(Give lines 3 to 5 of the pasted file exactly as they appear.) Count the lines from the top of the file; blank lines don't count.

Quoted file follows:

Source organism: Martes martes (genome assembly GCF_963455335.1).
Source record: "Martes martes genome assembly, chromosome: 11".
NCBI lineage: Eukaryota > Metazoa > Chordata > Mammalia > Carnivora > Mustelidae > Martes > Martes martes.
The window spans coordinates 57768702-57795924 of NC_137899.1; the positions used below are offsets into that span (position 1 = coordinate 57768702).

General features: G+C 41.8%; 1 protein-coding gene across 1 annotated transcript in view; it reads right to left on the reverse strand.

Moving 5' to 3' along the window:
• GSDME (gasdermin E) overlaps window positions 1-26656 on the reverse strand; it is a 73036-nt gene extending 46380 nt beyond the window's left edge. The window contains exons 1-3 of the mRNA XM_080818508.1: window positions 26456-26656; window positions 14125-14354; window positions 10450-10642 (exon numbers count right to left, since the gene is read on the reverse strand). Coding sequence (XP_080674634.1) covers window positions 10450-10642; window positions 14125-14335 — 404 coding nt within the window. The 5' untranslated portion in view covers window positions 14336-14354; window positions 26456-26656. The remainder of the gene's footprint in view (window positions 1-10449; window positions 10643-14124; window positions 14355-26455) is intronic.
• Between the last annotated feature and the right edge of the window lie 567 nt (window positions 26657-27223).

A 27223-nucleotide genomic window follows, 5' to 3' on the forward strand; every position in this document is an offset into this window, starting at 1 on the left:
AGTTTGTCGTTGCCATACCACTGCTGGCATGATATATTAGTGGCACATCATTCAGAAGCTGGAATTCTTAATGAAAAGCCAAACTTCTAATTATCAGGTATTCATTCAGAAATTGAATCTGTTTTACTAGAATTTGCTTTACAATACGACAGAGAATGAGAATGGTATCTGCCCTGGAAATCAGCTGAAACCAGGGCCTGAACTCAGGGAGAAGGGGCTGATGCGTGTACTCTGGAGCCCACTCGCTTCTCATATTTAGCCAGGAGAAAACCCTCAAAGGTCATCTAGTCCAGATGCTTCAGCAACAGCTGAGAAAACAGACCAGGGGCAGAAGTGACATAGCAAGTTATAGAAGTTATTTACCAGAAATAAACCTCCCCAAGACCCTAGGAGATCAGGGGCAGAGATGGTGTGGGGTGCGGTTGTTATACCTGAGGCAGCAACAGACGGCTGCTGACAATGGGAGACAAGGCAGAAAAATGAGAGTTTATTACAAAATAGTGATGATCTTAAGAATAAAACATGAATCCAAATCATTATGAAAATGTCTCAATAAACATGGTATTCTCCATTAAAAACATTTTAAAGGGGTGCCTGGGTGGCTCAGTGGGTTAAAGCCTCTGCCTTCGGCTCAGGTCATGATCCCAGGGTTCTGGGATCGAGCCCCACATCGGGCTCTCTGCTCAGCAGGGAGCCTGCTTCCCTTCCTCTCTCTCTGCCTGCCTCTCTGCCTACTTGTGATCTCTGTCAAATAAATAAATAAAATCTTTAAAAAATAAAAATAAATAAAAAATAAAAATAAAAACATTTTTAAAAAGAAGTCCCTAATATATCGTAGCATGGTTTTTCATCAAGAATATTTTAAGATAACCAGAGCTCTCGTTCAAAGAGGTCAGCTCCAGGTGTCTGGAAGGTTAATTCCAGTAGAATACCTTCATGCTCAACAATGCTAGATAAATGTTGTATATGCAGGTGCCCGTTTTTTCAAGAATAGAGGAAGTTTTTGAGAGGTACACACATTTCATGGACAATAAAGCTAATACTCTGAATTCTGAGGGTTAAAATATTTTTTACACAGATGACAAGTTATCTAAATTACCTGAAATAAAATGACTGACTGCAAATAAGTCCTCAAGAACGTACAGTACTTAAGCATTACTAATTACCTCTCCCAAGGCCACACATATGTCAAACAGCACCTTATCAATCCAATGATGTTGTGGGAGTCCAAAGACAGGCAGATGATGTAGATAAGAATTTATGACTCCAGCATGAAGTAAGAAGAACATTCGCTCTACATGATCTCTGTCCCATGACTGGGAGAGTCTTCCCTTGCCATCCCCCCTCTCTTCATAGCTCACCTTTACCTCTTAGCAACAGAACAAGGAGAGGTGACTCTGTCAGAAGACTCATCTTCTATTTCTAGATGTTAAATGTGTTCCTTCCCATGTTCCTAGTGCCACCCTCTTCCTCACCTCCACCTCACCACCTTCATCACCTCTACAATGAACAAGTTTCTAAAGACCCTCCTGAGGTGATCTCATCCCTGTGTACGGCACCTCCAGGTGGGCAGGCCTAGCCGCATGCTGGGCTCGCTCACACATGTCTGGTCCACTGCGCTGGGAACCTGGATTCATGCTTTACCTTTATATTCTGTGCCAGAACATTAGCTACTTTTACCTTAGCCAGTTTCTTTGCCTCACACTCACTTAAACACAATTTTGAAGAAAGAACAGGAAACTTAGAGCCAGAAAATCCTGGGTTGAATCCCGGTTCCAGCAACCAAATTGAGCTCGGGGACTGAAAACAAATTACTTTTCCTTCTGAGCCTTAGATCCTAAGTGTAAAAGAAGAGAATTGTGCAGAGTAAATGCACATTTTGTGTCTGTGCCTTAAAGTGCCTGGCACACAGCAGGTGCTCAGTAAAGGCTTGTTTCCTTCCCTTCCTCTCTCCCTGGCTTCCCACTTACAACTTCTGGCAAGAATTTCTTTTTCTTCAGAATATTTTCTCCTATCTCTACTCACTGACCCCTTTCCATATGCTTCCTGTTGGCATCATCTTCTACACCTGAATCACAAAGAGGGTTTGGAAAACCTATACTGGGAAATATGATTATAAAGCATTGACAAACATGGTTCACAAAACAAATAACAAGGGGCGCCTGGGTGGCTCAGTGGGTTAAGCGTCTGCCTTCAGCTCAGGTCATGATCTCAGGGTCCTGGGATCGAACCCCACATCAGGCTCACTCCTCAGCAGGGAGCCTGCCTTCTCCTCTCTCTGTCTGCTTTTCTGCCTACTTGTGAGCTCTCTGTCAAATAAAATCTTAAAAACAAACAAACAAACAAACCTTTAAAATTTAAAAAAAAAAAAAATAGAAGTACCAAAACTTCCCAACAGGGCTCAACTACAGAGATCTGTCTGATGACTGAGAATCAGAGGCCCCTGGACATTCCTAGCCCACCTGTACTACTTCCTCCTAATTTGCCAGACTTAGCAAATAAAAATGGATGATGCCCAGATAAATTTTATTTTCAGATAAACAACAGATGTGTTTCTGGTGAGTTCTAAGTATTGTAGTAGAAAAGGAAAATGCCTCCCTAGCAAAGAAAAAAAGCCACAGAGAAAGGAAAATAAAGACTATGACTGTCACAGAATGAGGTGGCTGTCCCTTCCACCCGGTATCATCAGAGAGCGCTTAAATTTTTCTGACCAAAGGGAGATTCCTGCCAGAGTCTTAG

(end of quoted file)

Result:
NCBI lineage: Eukaryota > Metazoa > Chordata > Mammalia > Carnivora > Mustelidae > Martes > Martes martes.
The window spans coordinates 57768702-57795924 of NC_137899.1; the positions used below are offsets into that span (position 1 = coordinate 57768702).

General features: G+C 41.8%; 1 protein-coding gene across 1 annotated transcript in view; it reads right to left on the reverse strand.